As our director, Dr Dora-Olivia Vicol said: “It seems unfair that the kinds of people who keep the cities of the UK rising through construction, cleaning, caring and hospitality now have to pass this test of digital literacy to live and work in the UK.”

A digital-only EUSS risks disadvantaging EU citizens in employment

Employers are already asking EU citizens to prove their status by issuing a share code. This shouldn’t be happening yet, but it is. One of the beneficiaries who contacted the Work Rights Centre reported being unable to take up work because he’s still waiting on his status. Two others were rejected from jobs at the recruitment stage because their employer didn’t know how to use their share code, while another was asked to take unpaid time off. 

Dora-Olivia commented: “This is what the hostile environment looks like - it generates an excess of caution on the part of employers and penalises the most vulnerable who can’t afford to pay the fees for legal advice.”

As a charity, we are worried that what we’re seeing now is a preview of what we’ll be seeing from July when these right to work checks will be mandatory. We are concerned for two reasons:

  1. It isn’t clear how employers should check the right to work of someone who is still waiting on a decision from the Home Office - and there are 305,000 applications in the backlog. 
  2. It is not clear how people who struggle with digital literacy will be supported in proving their right to work.

Problems with the EUSS application also risk triggering problems with mental health. As Dora-Olivia explained: “So much hinges on being able to work, support oneself and fight the stigma of benefits abuse. This affects your sense of self and your dignity.”

Periods of absence

Another issue that EU citizens will continue to face after 1st July relates to periods of absence from the UK. As we discussed in a previous article, to obtain settled status, you must live in the UK for a continuous five years, without accruing an absence of more than six months in any 12 months. The Home Office lists some ‘acceptable’ important reasons that can be treated as exceptions, but people aren’t sure whether their reason was ‘serious’ or ‘acceptable’ enough. Most importantly, the lack of clarity means that they won’t know until the time comes to apply for settled status.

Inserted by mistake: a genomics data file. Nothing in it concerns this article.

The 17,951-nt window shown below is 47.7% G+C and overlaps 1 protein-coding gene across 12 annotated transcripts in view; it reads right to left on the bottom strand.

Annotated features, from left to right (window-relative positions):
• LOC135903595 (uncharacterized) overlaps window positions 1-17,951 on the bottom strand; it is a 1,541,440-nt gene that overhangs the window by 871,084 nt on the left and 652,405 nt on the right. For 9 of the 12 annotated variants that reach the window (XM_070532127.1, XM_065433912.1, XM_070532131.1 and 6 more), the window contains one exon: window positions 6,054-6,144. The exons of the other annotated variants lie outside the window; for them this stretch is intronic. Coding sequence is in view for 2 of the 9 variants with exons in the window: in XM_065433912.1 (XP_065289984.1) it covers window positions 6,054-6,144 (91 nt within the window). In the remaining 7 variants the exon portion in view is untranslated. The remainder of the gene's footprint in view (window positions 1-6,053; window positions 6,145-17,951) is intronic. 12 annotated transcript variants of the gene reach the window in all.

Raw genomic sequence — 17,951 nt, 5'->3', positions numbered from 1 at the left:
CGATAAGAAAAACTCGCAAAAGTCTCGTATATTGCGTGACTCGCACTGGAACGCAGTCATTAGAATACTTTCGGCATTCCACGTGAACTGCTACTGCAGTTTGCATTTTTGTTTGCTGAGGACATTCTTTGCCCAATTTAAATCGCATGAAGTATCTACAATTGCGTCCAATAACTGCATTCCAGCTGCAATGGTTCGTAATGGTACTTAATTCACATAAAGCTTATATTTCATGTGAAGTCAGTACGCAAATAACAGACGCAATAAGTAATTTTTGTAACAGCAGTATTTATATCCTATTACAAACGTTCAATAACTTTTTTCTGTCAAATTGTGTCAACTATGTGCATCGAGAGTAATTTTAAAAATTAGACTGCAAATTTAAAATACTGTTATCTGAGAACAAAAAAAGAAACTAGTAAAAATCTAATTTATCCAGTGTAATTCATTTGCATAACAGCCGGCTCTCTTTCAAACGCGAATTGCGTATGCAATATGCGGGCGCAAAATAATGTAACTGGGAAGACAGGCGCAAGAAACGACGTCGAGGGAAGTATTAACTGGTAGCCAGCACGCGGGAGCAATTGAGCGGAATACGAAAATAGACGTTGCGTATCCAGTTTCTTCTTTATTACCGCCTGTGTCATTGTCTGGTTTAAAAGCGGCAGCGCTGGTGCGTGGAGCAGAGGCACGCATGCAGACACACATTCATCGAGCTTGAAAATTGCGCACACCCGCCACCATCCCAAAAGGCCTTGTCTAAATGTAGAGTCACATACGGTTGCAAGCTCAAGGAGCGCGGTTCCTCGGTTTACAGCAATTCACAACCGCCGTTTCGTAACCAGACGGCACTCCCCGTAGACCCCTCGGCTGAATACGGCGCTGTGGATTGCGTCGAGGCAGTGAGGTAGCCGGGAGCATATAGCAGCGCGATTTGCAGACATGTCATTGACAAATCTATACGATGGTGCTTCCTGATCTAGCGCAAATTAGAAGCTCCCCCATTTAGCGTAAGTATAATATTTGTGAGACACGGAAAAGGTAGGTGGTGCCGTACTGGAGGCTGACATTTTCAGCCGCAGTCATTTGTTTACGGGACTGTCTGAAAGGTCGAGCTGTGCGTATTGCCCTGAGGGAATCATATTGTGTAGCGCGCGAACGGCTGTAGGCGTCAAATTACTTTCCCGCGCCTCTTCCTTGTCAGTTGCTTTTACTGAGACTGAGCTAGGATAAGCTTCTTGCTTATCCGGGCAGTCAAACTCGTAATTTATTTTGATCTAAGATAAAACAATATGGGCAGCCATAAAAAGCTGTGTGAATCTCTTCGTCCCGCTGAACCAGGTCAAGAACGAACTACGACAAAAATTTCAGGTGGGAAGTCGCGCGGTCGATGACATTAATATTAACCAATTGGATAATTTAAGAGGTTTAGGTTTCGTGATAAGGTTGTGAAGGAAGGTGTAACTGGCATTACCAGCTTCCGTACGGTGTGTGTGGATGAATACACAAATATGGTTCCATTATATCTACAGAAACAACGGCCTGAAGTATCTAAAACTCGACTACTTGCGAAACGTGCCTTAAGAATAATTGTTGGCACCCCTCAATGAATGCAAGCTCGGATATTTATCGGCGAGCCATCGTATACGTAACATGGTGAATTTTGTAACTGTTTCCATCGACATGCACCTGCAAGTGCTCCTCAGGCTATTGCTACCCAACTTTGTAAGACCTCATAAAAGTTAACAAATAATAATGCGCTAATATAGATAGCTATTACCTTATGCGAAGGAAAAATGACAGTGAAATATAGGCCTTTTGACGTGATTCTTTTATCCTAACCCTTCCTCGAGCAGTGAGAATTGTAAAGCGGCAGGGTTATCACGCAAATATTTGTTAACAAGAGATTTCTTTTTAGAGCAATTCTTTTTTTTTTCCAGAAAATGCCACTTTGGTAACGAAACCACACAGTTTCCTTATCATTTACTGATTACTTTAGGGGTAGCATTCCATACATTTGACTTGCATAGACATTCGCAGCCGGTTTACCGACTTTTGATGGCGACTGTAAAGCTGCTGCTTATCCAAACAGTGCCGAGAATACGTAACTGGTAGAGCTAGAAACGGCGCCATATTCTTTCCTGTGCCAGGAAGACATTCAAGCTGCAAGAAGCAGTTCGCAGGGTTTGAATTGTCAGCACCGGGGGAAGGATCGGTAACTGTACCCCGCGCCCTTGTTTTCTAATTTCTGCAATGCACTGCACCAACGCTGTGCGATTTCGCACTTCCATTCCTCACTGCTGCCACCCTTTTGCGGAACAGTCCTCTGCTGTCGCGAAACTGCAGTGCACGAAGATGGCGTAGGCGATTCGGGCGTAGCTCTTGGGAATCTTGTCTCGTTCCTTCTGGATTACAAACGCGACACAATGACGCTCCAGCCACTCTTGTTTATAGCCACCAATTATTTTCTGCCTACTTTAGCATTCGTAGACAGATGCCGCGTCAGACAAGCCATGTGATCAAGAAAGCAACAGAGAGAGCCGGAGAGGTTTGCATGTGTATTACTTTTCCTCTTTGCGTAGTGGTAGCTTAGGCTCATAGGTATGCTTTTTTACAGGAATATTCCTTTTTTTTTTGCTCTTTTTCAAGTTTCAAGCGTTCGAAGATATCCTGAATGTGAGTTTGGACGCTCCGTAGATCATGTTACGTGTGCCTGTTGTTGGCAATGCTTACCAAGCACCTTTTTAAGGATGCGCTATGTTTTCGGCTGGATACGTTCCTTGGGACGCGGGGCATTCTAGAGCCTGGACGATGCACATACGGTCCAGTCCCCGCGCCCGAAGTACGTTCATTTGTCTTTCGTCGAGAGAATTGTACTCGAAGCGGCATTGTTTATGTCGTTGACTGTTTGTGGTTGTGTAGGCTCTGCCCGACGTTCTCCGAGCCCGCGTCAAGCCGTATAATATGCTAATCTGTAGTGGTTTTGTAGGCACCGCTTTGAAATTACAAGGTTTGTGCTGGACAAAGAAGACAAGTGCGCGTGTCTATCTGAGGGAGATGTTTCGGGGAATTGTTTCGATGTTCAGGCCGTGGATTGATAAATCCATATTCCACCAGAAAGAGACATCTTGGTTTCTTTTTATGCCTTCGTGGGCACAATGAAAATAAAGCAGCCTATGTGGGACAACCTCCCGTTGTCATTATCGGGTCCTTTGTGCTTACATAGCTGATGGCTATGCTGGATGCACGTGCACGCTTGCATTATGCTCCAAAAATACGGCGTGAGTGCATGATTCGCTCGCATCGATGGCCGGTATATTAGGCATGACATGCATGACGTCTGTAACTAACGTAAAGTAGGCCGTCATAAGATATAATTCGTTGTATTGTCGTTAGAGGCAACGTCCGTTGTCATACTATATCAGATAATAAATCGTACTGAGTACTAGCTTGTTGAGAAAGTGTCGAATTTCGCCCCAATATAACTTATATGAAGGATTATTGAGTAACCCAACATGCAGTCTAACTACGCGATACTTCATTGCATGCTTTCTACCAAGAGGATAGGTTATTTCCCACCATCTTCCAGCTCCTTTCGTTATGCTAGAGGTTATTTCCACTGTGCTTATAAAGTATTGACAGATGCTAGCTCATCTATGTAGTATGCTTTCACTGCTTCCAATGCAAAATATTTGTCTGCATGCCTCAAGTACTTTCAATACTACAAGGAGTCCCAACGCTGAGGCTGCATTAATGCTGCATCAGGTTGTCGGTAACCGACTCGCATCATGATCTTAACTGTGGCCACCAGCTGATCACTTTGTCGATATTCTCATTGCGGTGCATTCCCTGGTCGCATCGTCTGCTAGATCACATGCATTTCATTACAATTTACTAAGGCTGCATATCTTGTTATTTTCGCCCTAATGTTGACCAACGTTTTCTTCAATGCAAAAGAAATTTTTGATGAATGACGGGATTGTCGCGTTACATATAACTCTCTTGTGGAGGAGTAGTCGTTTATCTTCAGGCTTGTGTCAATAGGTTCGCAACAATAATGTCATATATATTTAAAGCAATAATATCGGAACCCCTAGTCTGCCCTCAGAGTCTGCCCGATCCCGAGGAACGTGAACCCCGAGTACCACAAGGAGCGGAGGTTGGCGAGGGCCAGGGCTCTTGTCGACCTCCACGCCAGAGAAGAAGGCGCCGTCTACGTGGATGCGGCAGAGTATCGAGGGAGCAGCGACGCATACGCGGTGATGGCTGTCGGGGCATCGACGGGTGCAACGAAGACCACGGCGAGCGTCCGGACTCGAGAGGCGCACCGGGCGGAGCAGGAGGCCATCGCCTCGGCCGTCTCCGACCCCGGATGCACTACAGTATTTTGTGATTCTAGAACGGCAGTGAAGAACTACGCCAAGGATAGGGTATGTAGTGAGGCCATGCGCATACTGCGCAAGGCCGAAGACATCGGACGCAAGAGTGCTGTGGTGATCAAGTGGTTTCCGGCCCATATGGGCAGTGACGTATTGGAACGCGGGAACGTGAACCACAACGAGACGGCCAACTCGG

Maike had a poignant example, describing the case of a woman whose son is starting secondary school. She is worried that the time she spent abroad will damage her ability to obtain settled status, and needs to know whether she and her family can settle in the UK or not, to avoid disrupting her child’s schooling. Instead, the case workers have simply said, “you just have to apply when your pre-settled status ends and find out”. In other words, this means another two years of uncertainty.

How can we tackle these problems?

To prevent a crisis of disentitlement from 1st July, the Home Office needs to clear the backlog, moderate employers’ excesses of caution, and give EUSS holders simpler proof of status. Diplomatic missions can play their part in standing up to discrimination, enabling EU citizens to acquire the IDs they need to make their applications, and providing good information. 

The media is also valuable in providing good information and giving voice to expertise. This is particularly important as a poor understanding of the EUSS is making some EU citizens take dangerous risks. We are especially worried by people who are told by recruitment agencies in Europe that they can come to the UK from January 2021, work for a few months in agriculture or food packaging, then apply to the EUSS. That is bad information, which creates false expectations and poses the risk of labour exploitation further down the line.

As Luke said during the discussion, we would encourage people to tell us about their problems in accessing their status. If you have a problem, tell somebody. Charities like ours, the3million, Settled, and Seraphus exist to support you, and we can also make contact with the press, some of whom dedicate a significant amount of time to exposing the flaws in the EUSS system. Together, we can make our voices louder and push more effectively for change.